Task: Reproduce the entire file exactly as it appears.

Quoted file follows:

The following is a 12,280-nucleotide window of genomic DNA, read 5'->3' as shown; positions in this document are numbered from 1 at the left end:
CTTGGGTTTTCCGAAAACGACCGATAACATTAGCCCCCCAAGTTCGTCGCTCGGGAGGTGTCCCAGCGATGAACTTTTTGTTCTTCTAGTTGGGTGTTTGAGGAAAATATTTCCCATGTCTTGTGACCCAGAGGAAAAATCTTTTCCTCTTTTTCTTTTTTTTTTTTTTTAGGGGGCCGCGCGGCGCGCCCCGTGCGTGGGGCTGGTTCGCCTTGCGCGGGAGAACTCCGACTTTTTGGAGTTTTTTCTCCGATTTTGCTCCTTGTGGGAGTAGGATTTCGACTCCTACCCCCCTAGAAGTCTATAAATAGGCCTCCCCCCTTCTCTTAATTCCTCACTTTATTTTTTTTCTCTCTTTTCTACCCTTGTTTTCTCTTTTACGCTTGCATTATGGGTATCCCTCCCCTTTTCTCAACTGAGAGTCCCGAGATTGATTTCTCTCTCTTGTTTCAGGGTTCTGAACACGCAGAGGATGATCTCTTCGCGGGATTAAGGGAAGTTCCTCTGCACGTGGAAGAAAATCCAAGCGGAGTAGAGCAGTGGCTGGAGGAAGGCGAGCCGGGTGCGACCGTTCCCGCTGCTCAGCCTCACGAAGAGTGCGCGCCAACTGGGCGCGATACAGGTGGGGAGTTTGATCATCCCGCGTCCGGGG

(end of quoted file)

The following is a 12,280-nucleotide window of genomic DNA, read 5'->3' as shown; positions in this document are numbered from 1 at the left end:
CTTGGGTTTTCCGAAAACGACCGATAACATTAGCCCCCCAAGTTCGTCGCTCGGGAGGTGTCCCAGCGATGAACTTTTTGTTCTTCTAGTTGGGTGTTTGAGGAAAATATTTCCCATGTCTTGTGACCCAGAGGAAAAATCTTTTCCTCTTTTTCTTTTTTTTTTTTTTTAGGGGGCCGCGCGGCGCGCCCCGTGCGTGGGGCTGGTTCGCCTTGCGCGGGAGAACTCCGACTTTTTGGAGTTTTTTCTCCGATTTTGCTCCTTGTGGGAGTAGGATTTCGACTCCTACCCCCCTAGAAGTCTATAAATAGGCCTCCCCCCTTCTCTTAATTCCTCACTTTATTTTTTTTCTCTCTTTTCTACCCTTGTTTTCTCTTTTACGCTTGCATTATGGGTATCCCTCCCCTTTTCTCAACTGAGAGTCCCGAGATTGATTTCTCTCTCTTGTTTCAGGGTTCTGAACACGCAGAGGATGATCTCTTCGCGGGATTAAGGGAAGTTCCTCTGCACGTGGAAGAAAATCCAAGCGGAGTAGAGCAGTGGCTGGAGGAAGGCGAGCCGGGTGCGACCGTTCCCGCTGCTCAGCCTCACGAAGAGTGCGCGCCAACTGGGCGCGATACAGGTGGGGAGTTTGATCATCCCGCGTCCGGGG